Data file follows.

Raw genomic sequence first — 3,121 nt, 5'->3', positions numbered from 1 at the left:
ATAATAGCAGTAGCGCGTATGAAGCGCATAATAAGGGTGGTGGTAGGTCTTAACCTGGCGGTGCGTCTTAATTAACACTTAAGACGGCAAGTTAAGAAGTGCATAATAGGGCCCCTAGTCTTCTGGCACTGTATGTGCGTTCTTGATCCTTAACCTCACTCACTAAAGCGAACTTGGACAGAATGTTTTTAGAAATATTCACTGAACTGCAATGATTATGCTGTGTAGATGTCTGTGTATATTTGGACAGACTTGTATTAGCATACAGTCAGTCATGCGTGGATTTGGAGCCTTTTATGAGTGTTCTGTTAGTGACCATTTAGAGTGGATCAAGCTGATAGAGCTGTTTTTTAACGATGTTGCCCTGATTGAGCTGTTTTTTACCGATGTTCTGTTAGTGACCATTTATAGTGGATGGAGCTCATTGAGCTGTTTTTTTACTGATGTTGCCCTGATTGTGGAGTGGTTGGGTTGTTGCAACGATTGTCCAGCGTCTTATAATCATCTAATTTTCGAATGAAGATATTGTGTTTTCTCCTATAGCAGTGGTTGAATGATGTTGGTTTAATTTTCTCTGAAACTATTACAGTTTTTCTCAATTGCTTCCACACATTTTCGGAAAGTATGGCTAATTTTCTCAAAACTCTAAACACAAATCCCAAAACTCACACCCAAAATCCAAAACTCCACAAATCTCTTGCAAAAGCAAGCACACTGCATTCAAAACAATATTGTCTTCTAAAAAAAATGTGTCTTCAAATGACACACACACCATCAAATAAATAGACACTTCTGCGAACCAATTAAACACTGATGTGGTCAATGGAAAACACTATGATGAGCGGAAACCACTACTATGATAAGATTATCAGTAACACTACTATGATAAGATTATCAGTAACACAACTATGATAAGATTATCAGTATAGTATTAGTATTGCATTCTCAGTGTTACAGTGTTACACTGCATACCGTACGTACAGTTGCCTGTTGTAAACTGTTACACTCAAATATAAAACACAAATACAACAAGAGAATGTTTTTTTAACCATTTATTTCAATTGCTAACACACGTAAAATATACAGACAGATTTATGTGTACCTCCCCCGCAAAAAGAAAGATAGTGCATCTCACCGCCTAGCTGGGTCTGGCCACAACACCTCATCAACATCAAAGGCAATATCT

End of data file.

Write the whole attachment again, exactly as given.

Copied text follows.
Raw genomic sequence first — 3,121 nt, 5'->3', positions numbered from 1 at the left:
ATAATAGCAGTAGCGCGTATGAAGCGCATAATAAGGGTGGTGGTAGGTCTTAACCTGGCGGTGCGTCTTAATTAACACTTAAGACGGCAAGTTAAGAAGTGCATAATAGGGCCCCTAGTCTTCTGGCACTGTATGTGCGTTCTTGATCCTTAACCTCACTCACTAAAGCGAACTTGGACAGAATGTTTTTAGAAATATTCACTGAACTGCAATGATTATGCTGTGTAGATGTCTGTGTATATTTGGACAGACTTGTATTAGCATACAGTCAGTCATGCGTGGATTTGGAGCCTTTTATGAGTGTTCTGTTAGTGACCATTTAGAGTGGATCAAGCTGATAGAGCTGTTTTTTAACGATGTTGCCCTGATTGAGCTGTTTTTTACCGATGTTCTGTTAGTGACCATTTATAGTGGATGGAGCTCATTGAGCTGTTTTTTTACTGATGTTGCCCTGATTGTGGAGTGGTTGGGTTGTTGCAACGATTGTCCAGCGTCTTATAATCATCTAATTTTCGAATGAAGATATTGTGTTTTCTCCTATAGCAGTGGTTGAATGATGTTGGTTTAATTTTCTCTGAAACTATTACAGTTTTTCTCAATTGCTTCCACACATTTTCGGAAAGTATGGCTAATTTTCTCAAAACTCTAAACACAAATCCCAAAACTCACACCCAAAATCCAAAACTCCACAAATCTCTTGCAAAAGCAAGCACACTGCATTCAAAACAATATTGTCTTCTAAAAAAAATGTGTCTTCAAATGACACACACACCATCAAATAAATAGACACTTCTGCGAACCAATTAAACACTGATGTGGTCAATGGAAAACACTATGATGAGCGGAAACCACTACTATGATAAGATTATCAGTAACACTACTATGATAAGATTATCAGTAACACAACTATGATAAGATTATCAGTATAGTATTAGTATTGCATTCTCAGTGTTACAGTGTTACACTGCATACCGTACGTACAGTTGCCTGTTGTAAACTGTTACACTCAAATATAAAACACAAATACAACAAGAGAATGTTTTTTTAACCATTTATTTCAATTGCTAACACACGTAAAATATACAGACAGATTTATGTGTACCTCCCCCGCAAAAAGAAAGATAGTGCATCTCACCGCCTAGCTGGGTCTGGCCACAACACCTCATCAACATCAAAGGCAATATCT